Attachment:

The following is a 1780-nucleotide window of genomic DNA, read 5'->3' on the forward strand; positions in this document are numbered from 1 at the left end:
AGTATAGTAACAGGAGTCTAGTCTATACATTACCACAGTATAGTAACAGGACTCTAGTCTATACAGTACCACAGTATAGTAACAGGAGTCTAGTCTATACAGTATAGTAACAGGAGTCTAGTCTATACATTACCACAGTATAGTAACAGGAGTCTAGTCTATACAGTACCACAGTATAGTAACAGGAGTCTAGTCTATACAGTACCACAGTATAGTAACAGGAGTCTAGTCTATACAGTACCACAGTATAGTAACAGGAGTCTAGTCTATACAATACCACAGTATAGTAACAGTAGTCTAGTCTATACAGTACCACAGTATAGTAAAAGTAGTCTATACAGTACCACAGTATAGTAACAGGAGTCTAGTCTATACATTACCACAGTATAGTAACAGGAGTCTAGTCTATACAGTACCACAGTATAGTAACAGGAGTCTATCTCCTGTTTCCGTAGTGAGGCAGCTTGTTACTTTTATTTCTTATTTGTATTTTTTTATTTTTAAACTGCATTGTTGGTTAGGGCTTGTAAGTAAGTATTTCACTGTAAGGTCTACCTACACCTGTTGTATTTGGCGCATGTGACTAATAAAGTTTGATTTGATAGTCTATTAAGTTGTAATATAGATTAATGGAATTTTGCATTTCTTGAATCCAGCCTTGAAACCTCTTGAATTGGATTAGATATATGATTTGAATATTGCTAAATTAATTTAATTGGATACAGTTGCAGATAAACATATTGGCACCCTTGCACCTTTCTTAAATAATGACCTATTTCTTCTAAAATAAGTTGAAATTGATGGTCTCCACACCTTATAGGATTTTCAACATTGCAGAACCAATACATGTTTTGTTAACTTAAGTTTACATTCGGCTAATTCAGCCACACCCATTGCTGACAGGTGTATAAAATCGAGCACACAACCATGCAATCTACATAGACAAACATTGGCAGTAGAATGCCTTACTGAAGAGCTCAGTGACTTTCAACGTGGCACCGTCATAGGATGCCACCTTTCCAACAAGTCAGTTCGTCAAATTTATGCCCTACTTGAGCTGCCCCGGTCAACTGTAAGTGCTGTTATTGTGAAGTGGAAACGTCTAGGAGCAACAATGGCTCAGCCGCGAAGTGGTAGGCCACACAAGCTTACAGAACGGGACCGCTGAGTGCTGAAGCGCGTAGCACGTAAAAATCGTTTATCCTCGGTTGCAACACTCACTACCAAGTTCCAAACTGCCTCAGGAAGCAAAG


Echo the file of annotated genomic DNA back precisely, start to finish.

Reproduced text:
The following is a 1780-nucleotide window of genomic DNA, read 5'->3' on the forward strand; positions in this document are numbered from 1 at the left end:
AGTATAGTAACAGGAGTCTAGTCTATACATTACCACAGTATAGTAACAGGACTCTAGTCTATACAGTACCACAGTATAGTAACAGGAGTCTAGTCTATACAGTATAGTAACAGGAGTCTAGTCTATACATTACCACAGTATAGTAACAGGAGTCTAGTCTATACAGTACCACAGTATAGTAACAGGAGTCTAGTCTATACAGTACCACAGTATAGTAACAGGAGTCTAGTCTATACAGTACCACAGTATAGTAACAGGAGTCTAGTCTATACAATACCACAGTATAGTAACAGTAGTCTAGTCTATACAGTACCACAGTATAGTAAAAGTAGTCTATACAGTACCACAGTATAGTAACAGGAGTCTAGTCTATACATTACCACAGTATAGTAACAGGAGTCTAGTCTATACAGTACCACAGTATAGTAACAGGAGTCTATCTCCTGTTTCCGTAGTGAGGCAGCTTGTTACTTTTATTTCTTATTTGTATTTTTTTATTTTTAAACTGCATTGTTGGTTAGGGCTTGTAAGTAAGTATTTCACTGTAAGGTCTACCTACACCTGTTGTATTTGGCGCATGTGACTAATAAAGTTTGATTTGATAGTCTATTAAGTTGTAATATAGATTAATGGAATTTTGCATTTCTTGAATCCAGCCTTGAAACCTCTTGAATTGGATTAGATATATGATTTGAATATTGCTAAATTAATTTAATTGGATACAGTTGCAGATAAACATATTGGCACCCTTGCACCTTTCTTAAATAATGACCTATTTCTTCTAAAATAAGTTGAAATTGATGGTCTCCACACCTTATAGGATTTTCAACATTGCAGAACCAATACATGTTTTGTTAACTTAAGTTTACATTCGGCTAATTCAGCCACACCCATTGCTGACAGGTGTATAAAATCGAGCACACAACCATGCAATCTACATAGACAAACATTGGCAGTAGAATGCCTTACTGAAGAGCTCAGTGACTTTCAACGTGGCACCGTCATAGGATGCCACCTTTCCAACAAGTCAGTTCGTCAAATTTATGCCCTACTTGAGCTGCCCCGGTCAACTGTAAGTGCTGTTATTGTGAAGTGGAAACGTCTAGGAGCAACAATGGCTCAGCCGCGAAGTGGTAGGCCACACAAGCTTACAGAACGGGACCGCTGAGTGCTGAAGCGCGTAGCACGTAAAAATCGTTTATCCTCGGTTGCAACACTCACTACCAAGTTCCAAACTGCCTCAGGAAGCAAAG